Get Outside for Health – Mental and Physical
We’ve all experienced how good we feel when we’re outside, just existing out there, in nature.
It’s a feeling we can hardly compare to any other, as there is nothing else that can make us feel so connected to the natural world around us, through each of our senses.
The sound of leaves, the fresh air, the rays of sunshine and the wind on our skin – they refresh and comfort us, relieving all our worries, and helping us think clearly.
However, we succumb too easily to our daily schedules, hardly allowing ourselves to evoke this feeling, let alone make a decision to do more of what makes us feel genuinely good – spend more time outside.
That’s why we should remind ourselves of all the mental and physical benefits nature brings to our lives, so we can consciously make it our priority.
Relieves Stress, Depression, and Anxiety
Getting in touch with nature is the best remedy for stress, anxiety, depression and other mental health concerns. These mental health problems are often related to the elevated levels of the stress hormone cortisol wreaking havoc in our bodies.
Relieving these symptoms is closely connected to keeping the level of cortisol at a lower level.
The simple practice of spending time in a green environment, even without taking part in any kind of physical activity, benefits both your body and your soul. Studies of the Japanese practice of “forest bathing “ indicate that by spending 20 minutes in the woods you can decrease the levels of the stress hormone. Another research shows that cortisol can also be reduced by a 30-minute gardening session.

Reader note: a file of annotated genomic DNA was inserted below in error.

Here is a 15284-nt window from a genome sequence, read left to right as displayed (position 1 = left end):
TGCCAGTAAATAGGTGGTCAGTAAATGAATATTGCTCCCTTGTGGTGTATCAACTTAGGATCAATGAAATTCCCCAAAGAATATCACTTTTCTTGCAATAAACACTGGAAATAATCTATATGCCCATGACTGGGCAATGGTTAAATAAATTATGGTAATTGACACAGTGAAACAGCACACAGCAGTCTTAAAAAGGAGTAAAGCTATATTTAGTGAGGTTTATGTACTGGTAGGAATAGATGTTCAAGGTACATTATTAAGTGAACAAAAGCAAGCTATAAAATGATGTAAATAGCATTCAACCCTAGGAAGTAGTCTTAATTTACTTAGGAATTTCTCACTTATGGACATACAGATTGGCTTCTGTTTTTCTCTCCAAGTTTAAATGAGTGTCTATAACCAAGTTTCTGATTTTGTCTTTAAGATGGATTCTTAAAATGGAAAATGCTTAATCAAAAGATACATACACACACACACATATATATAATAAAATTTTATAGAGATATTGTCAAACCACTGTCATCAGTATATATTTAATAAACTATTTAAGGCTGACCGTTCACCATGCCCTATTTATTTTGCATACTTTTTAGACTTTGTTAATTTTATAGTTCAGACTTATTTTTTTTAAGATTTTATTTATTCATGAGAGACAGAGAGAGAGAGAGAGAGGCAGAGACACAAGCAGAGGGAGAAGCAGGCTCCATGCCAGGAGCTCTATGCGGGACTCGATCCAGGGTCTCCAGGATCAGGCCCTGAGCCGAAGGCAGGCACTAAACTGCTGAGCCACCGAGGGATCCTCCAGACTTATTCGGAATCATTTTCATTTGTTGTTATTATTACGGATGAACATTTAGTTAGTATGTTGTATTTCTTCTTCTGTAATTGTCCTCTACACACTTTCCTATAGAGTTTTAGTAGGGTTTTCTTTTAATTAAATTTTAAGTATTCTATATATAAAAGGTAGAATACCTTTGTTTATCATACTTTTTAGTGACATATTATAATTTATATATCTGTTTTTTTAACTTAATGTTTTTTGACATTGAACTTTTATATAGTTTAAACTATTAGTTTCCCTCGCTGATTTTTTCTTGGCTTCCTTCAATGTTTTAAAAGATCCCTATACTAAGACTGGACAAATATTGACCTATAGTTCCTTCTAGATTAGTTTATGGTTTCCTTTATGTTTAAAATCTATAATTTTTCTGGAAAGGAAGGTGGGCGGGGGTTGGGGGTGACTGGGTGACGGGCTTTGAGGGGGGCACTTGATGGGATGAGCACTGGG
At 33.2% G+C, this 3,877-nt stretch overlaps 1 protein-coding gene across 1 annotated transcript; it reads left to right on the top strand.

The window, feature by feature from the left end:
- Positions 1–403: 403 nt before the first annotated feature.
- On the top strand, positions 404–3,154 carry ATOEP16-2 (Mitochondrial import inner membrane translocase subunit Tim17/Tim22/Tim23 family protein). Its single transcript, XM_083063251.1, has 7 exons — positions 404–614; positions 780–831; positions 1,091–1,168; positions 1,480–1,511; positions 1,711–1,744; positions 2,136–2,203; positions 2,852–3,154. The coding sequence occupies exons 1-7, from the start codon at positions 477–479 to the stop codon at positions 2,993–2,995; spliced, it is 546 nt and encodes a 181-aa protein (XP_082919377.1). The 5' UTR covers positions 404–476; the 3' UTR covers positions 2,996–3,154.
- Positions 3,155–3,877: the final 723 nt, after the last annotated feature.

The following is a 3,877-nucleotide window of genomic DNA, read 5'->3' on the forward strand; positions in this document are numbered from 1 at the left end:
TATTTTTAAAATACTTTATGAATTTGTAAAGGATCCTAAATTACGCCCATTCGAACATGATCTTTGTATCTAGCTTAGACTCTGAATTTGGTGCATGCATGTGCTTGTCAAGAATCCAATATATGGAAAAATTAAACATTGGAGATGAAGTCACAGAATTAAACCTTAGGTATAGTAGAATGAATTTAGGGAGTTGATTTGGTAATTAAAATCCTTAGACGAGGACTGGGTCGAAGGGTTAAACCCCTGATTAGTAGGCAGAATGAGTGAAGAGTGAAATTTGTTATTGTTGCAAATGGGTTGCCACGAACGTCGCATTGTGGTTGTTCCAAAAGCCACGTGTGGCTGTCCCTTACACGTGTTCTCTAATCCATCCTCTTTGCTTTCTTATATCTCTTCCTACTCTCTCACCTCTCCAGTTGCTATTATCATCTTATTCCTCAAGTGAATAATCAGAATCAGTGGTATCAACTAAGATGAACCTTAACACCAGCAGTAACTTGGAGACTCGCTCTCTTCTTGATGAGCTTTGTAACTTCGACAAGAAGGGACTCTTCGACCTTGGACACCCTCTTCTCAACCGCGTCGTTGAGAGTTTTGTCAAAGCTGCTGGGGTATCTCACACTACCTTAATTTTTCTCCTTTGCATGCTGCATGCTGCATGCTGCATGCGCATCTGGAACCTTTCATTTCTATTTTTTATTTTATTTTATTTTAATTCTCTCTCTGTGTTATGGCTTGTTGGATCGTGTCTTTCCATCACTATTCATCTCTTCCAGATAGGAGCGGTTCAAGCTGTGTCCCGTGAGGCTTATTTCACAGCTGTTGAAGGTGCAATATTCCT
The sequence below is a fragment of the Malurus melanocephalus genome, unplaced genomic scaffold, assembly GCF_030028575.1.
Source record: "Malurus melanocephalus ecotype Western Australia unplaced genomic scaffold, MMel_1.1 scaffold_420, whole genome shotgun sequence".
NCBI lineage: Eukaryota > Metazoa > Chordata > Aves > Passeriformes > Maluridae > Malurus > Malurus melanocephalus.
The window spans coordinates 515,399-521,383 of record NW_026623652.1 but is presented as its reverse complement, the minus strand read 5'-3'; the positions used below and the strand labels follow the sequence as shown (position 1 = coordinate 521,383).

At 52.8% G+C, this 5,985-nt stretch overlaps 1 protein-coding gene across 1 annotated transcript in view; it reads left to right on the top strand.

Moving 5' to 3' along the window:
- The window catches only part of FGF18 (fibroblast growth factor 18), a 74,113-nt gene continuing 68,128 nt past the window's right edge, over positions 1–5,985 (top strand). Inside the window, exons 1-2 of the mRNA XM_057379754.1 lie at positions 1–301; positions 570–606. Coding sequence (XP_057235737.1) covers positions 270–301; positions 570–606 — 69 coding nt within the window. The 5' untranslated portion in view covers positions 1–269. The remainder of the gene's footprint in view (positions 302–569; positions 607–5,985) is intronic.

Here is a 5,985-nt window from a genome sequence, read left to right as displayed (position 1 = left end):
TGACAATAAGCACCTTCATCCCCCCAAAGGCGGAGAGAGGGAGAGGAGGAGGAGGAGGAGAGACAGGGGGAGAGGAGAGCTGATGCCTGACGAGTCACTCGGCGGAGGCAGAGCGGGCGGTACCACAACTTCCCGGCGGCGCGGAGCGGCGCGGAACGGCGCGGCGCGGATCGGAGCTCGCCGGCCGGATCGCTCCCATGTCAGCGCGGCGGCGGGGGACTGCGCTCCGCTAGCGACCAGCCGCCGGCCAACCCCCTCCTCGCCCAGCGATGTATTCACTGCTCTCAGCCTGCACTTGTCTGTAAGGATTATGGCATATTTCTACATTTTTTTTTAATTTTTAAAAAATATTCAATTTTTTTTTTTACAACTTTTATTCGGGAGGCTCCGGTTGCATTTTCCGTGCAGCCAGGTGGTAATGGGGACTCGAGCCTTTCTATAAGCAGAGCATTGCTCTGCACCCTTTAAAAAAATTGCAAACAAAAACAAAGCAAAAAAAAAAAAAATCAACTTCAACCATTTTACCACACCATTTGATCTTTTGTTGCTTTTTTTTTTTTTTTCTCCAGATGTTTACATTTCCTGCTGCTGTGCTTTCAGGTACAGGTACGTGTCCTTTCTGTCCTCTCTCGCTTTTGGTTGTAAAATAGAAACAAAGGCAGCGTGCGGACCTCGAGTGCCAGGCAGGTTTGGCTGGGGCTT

And while the shorter periods of time spent in nature affect your mental health positively, spending more time in nature can help you change your habits and your lifestyle for the better. You can read about all the benefits that spending four weeks outdoors walking a long-distance route can do both for your body and your mind.
So, no matter whether it’s a pilgrimage of your own, or going on a journey to cure your loneliness, spending time outdoors can bring back a sense of purpose that is essential for your emotional and overall well being.
Boost Your Mood
Besides decreasing the levels of cortisol and relieving you from the stress and anxiety, time spent outdoors is a great mood elevator.
Sunlight and fresh air can fill you with a sense of well being, as well as improve your self-esteem and your mood. This mood boost may come as a consequence of the fact that when we are outside, we tend to ruminate less about our daily problems and challenges, so our minds can normalize and declutter.
Inflammation is a natural response of our body to an infection or an injury. It’s the way our immune system heals and repairs damaged tissue, and fights viruses and bacteria.
But if it lasts for too long or occurs in the place where it’s not needed, inflammation can lead to autoimmune disorders, depression, inflammatory bowel disease and even cancer.
However, studies show that spending time outdoors can reduce both the symptoms and the causes of inflammation. A study on “forest bathing” has shown that spending time in the forest reduced oxidative stress and pro-inflammatory levels in subjects that spent two nights in a forest instead of a city area.
Lower Risk of High Blood Pressure, Heart Attack, and Stroke